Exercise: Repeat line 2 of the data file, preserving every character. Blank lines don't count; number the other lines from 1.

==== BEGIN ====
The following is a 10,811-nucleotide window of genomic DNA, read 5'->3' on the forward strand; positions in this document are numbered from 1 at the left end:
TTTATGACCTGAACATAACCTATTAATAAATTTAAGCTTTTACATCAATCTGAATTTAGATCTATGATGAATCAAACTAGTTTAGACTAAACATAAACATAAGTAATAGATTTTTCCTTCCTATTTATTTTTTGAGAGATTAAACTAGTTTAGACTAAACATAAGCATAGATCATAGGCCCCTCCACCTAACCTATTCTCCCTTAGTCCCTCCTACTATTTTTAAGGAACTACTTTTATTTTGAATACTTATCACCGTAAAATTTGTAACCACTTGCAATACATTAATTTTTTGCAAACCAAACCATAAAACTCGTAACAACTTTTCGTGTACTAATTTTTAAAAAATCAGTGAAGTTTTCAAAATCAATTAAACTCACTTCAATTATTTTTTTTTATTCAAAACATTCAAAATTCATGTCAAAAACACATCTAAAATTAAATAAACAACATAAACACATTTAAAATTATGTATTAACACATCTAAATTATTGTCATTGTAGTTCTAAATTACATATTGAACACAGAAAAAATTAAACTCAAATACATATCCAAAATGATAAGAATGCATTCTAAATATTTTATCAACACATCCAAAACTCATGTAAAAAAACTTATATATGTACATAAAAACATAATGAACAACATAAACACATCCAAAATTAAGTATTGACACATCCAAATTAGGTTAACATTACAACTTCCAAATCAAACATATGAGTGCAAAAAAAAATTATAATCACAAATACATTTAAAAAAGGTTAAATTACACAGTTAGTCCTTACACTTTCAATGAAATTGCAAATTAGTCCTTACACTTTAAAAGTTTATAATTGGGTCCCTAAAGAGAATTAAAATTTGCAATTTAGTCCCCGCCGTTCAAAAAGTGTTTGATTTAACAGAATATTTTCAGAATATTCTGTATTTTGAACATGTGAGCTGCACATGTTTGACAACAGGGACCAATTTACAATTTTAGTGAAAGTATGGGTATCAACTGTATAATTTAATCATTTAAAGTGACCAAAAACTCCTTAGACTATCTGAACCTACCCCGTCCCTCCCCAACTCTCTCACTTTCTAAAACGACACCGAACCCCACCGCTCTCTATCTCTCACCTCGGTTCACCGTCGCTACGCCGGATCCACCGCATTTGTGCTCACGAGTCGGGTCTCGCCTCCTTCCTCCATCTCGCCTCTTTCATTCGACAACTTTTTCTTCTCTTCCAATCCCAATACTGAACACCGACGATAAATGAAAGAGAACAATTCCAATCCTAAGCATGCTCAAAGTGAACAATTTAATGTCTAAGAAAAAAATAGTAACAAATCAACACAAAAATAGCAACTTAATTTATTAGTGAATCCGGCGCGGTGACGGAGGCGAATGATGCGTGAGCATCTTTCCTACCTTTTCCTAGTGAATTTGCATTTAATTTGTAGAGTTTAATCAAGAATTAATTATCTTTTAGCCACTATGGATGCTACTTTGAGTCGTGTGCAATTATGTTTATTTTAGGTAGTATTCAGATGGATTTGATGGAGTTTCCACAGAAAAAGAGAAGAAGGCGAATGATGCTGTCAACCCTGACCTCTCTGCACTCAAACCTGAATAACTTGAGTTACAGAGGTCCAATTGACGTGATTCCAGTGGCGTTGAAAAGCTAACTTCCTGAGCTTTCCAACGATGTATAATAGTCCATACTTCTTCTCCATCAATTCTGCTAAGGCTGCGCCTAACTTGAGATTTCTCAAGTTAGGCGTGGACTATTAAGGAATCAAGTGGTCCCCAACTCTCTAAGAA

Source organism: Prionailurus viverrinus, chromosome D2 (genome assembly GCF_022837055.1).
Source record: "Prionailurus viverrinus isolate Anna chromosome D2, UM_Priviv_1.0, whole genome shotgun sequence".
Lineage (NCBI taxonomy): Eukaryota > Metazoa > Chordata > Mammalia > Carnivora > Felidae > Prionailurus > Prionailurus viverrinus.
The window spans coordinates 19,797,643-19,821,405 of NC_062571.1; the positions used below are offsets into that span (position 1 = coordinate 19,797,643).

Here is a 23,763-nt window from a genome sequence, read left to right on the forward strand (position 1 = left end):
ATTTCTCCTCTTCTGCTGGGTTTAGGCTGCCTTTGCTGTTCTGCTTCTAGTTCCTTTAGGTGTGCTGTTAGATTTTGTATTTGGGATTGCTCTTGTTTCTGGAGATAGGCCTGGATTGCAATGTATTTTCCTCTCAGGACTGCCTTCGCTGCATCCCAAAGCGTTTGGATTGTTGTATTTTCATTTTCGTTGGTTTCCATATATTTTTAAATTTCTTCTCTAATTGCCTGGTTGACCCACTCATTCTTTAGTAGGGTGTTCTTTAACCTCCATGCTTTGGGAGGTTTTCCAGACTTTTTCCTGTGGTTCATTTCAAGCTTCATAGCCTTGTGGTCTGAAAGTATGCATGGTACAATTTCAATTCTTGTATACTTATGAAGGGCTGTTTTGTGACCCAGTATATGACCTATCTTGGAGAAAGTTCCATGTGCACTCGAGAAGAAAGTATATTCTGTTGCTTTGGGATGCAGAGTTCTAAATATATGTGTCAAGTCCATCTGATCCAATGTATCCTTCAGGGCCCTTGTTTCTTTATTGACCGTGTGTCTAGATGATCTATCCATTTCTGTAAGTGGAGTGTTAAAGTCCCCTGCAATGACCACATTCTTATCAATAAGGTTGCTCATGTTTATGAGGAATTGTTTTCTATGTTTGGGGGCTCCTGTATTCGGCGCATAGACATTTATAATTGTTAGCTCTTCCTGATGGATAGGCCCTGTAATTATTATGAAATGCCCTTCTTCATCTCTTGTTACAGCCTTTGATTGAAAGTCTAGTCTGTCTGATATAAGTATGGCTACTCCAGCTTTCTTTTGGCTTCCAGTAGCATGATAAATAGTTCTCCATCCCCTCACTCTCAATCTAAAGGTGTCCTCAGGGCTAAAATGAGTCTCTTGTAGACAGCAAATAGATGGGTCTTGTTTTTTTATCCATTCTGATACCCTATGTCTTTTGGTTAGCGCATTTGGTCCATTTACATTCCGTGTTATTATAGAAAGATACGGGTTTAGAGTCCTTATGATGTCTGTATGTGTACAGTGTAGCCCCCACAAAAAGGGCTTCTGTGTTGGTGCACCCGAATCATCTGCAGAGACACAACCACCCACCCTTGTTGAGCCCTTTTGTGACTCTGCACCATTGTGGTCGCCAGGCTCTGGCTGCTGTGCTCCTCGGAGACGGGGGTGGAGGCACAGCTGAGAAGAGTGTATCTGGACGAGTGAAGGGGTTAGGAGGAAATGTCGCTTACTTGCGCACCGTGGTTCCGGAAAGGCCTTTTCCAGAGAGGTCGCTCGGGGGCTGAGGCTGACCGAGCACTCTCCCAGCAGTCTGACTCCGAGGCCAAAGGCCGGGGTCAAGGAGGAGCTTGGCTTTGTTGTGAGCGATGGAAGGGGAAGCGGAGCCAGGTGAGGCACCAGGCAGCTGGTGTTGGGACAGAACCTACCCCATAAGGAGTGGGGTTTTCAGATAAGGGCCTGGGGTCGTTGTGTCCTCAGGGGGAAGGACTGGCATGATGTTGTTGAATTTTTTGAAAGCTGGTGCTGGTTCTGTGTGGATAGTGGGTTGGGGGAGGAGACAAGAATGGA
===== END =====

TTTATGACCTGAACATAACCTATTAATAAATTTAAGCTTTTACATCAATCTGAATTTAGATCTATGATGAATCAAACTAGTTTAGACTAAACATAAACATAAGTAATAGATTTTTCCTTCCTATTTATTTTTTGAGAGATTAAACTAGTTTAGACTAAACATAAGCATAGATCATAGGCCCCTCCACCTAACCTATTCTCCCTTAGTCCCTCCTACTATTTTTAAGGAACTACTTTTATTTTGAATACTTATCACCGTAAAATTTGTAACCACTTGCAATACATTAATTTTTTGCAAACCAAACCATAAAACTCGTAACAACTTTTCGTGTACTAATTTTTAAAAAATCAGTGAAGTTTTCAAAATCAATTAAACTCACTTCAATTATTTTTTTTTATTCAAAACATTCAAAATTCATGTCAAAAACACATCTAAAATTAAATAAACAACATAAACACATTTAAAATTATGTATTAACACATCTAAATTATTGTCATTGTAGTTCTAAATTACATATTGAACACAGAAAAAATTAAACTCAAATACATATCCAAAATGATAAGAATGCATTCTAAATATTTTATCAACACATCCAAAACTCATGTAAAAAAACTTATATATGTACATAAAAACATAATGAACAACATAAACACATCCAAAATTAAGTATTGACACATCCAAATTAGGTTAACATTACAACTTCCAAATCAAACATATGAGTGCAAAAAAAAATTATAATCACAAATACATTTAAAAAAGGTTAAATTACACAGTTAGTCCTTACACTTTCAATGAAATTGCAAATTAGTCCTTACACTTTAAAAGTTTATAATTGGGTCCCTAAAGAGAATTAAAATTTGCAATTTAGTCCCCGCCGTTCAAAAAGTGTTTGATTTAACAGAATATTTTCAGAATATTCTGTATTTTGAACATGTGAGCTGCACATGTTTGACAACAGGGACCAATTTACAATTTTAGTGAAAGTATGGGTATCAACTGTATAATTTAATCATTTAAAGTGACCAAAAACTCCTTAGACTATCTGAACCTACCCCGTCCCTCCCCAACTCTCTCACTTTCTAAAACGACACCGAACCCCACCGCTCTCTATCTCTCACCTCGGTTCACCGTCGCTACGCCGGATCCACCGCATTTGTGCTCACGAGTCGGGTCTCGCCTCCTTCCTCCATCTCGCCTCTTTCATTCGACAACTTTTTCTTCTCTTCCAATCCCAATACTGAACACCGACGATAAATGAAAGAGAACAATTCCAATCCTAAGCATGCTCAAAGTGAACAATTTAATGTCTAAGAAAAAAATAGTAACAAATCAACACAAAAATAGCAACTTAATTTATTAGTGAATCCGGCGCGGTGACGGAGGCGAATGATGCGTGAGCATCTTTCCTACCTTTTCCTAGTGAATTTGCATTTAATTTGTAGAGTTTAATCAAGAATTAATTATCTTTTAGCCACTATGGATGCTACTTTGAGTCGTGTGCAATTATGTTTATTTTAGGTAGTATTCAGATGGATTTGATGGAGTTTCCACAGAAAAAGAGAAGAAGGCGAATGATGCTGTCAACCCTGACCTCTCTGCACTCAAACCTGAATAACTTGAGTTACAGAGGTCCAATTGACGTGATTCCAGTGGCGTTGAAAAGCTAACTTCCTGAGCTTTCCAACGATGTATAATAGTCCATACTTCTTCTCCATCAATTCTGCTAAGGCTGCGCCTAACTTGAGATTTCTCAAGTTAGGCGTGGACTATTAAGGAATCAAGTGGTCCCCAACTCTCTAAGAA